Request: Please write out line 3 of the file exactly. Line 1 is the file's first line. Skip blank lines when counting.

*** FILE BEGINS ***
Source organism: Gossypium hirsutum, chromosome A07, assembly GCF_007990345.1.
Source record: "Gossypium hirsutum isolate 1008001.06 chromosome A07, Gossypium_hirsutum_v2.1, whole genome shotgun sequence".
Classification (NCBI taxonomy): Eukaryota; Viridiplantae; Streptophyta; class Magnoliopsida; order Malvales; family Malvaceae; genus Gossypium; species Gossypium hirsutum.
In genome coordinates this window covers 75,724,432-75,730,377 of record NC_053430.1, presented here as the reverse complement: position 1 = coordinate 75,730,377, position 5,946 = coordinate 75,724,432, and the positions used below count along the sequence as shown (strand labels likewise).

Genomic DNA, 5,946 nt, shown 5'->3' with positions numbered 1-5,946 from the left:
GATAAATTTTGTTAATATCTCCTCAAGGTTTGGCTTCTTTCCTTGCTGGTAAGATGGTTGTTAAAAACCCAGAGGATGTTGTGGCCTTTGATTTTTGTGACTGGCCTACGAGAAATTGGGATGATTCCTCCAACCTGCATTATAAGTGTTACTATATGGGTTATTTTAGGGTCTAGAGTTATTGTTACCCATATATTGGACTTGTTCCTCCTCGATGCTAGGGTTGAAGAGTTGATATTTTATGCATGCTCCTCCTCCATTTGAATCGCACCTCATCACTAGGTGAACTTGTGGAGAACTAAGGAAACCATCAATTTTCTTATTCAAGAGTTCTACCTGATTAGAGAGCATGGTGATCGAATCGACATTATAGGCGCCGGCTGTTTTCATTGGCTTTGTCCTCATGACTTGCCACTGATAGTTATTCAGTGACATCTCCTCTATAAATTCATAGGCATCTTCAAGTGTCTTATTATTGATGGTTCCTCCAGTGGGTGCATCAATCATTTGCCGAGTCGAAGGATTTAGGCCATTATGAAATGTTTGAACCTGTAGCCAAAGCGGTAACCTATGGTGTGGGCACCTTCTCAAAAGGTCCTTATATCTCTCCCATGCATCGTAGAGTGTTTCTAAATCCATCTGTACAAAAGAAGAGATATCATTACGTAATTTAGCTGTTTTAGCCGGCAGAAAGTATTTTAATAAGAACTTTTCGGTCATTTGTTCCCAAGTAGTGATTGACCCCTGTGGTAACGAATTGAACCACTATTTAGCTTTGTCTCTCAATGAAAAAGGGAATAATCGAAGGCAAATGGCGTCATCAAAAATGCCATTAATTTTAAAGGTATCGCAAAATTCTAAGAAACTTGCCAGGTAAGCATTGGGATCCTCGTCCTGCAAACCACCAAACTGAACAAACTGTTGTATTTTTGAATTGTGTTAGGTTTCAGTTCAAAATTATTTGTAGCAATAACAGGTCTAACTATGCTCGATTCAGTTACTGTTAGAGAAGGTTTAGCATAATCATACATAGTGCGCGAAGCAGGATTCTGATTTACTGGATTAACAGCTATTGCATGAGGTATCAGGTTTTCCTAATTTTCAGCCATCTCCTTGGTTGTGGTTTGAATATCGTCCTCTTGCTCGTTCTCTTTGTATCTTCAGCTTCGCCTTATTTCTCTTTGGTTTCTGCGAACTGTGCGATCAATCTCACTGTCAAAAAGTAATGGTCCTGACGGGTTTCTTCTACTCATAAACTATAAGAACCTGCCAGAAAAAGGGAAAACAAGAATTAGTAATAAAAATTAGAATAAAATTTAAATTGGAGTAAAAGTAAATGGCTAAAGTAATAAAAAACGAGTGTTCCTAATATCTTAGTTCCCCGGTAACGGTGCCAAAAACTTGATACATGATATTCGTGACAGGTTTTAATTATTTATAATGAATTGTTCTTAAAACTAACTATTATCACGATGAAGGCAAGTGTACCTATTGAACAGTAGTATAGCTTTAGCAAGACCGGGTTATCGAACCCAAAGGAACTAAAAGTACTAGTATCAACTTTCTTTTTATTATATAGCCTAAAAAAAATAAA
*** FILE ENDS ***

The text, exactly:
Classification (NCBI taxonomy): Eukaryota; Viridiplantae; Streptophyta; class Magnoliopsida; order Malvales; family Malvaceae; genus Gossypium; species Gossypium hirsutum.